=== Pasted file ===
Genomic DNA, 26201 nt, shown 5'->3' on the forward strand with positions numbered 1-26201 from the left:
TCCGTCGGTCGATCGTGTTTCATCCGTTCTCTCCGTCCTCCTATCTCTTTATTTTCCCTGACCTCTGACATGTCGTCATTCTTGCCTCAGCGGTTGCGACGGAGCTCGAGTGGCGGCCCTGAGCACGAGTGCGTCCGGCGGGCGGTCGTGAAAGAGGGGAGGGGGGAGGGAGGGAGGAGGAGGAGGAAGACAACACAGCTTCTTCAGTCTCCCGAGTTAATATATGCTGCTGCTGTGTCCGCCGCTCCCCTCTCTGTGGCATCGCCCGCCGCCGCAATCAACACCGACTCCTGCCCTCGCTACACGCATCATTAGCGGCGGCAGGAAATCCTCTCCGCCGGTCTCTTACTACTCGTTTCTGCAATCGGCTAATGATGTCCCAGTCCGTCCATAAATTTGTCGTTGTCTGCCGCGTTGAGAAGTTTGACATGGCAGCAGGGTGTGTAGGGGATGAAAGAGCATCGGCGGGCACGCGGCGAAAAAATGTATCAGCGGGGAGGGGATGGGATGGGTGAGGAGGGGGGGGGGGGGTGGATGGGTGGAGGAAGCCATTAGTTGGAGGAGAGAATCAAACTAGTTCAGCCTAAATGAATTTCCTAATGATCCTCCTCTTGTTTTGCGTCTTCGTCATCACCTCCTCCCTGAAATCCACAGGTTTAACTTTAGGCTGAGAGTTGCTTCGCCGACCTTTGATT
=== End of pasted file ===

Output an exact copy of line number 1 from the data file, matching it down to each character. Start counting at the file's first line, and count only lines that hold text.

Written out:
Genomic DNA, 26201 nt, shown 5'->3' on the forward strand with positions numbered 1-26201 from the left: